Friday, 21 October 2016

The Culture of Appreciating and Collecting Art at the Mongol Yuan Court

Elegant Gathering of the Princess: The Culture of Appreciating and Collecting Art at the Mongol Yuan Court

On the 23rd day of the third lunar month in the third year of the Zhizhi reign in the Yuan dynasty (corresponding to April 28, 1323), a prominent Mongolian princess by the name of Sengge Ragi held an elegant gathering at Tianqing Temple south of the capital Dadu (modern Beijing). Li Shilu, Director of the Imperial Library, was responsible for the gathering and members of the princess's imperial household assisted in organizing it. During the event, she took out works of Chinese painting and calligraphy from her collection for the appreciation of those in attendance and invited them to write inscriptions. This elegant gathering has come to be seen as a means for the ruling Mongols to proclaim their acceptance and appreciation of the high arts of Chinese painting and calligraphy. Modern scholars have also studied surviving and recorded works with the princess's collection seal, "Library of the Imperial Elder Sister," to compile a list of painting and calligraphy that was once in her collection. From the perspective of cultural history, their research offers a way to analyze the acquired tastes of appreciating and collecting art on the part of the Mongol rulers.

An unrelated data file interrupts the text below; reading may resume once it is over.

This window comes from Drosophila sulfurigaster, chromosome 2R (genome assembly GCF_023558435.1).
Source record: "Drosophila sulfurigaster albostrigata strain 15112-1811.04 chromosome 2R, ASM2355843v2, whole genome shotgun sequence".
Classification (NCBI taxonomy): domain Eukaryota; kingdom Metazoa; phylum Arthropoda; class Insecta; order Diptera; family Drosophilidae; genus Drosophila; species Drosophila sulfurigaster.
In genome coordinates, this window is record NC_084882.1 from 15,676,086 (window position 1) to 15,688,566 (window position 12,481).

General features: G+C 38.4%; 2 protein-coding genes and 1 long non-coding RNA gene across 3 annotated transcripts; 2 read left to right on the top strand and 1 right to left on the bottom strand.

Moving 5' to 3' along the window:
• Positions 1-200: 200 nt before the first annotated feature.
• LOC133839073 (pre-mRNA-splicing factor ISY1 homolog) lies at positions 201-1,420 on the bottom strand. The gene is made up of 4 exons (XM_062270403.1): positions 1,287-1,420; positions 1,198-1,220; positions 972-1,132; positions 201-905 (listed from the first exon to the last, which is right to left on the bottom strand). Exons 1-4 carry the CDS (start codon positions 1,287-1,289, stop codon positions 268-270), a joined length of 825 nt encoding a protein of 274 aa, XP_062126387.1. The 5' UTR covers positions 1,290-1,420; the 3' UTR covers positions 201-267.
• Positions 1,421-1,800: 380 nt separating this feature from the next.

Princess Sengge Ragi was the great-granddaughter of the renowned Kublai Khan. Her grandfather was Prince Zhenjin and her father Darmabala, both also important figures in the Mongol Yuan ruling clan. She was also not the only member to take part in activities related to collecting art. Her son-in-law, Tugh Temür, who became Emperor Wenzong, established the Kuizhang Pavilion. There, he viewed rare books and participated in the appreciation of art with academicians, using seals with the "Tianli" (for his reign name) and "Kuizhang" characters to mark his collection. Later, Togon Temür (the last Yuan emperor known as Shundi) used the seal "Treasure of the Xuanwen Pavilion" on Chinese painting and calligraphy at his court. These three figures all had important works of the Song and Yuan dynasties in their collections.

This special exhibition features 43 works, many of which are masterpieces from the Song and Yuan dynasties. Since some are of "restricted" status, they must be rotated to accommodate shorter display periods. The exhibit is not merely an opportunity to present famous artworks from the collections of these three members of the Mongol Yuan imperial clan. By providing a glimpse of the imperial holdings, the display demonstrates, from a Yuan cultural perspective, the significance of Mongol rulers' involvement in Chinese painting and calligraphy. In contrast with previous studies emphasizing the sinicizing role of Chinese art on Mongol rulers, this exhibit focuses on showing the unique interaction among ethnic groups at the time, allowing audiences to witness in concrete terms a new cultural vision of "toleration and acceptance."

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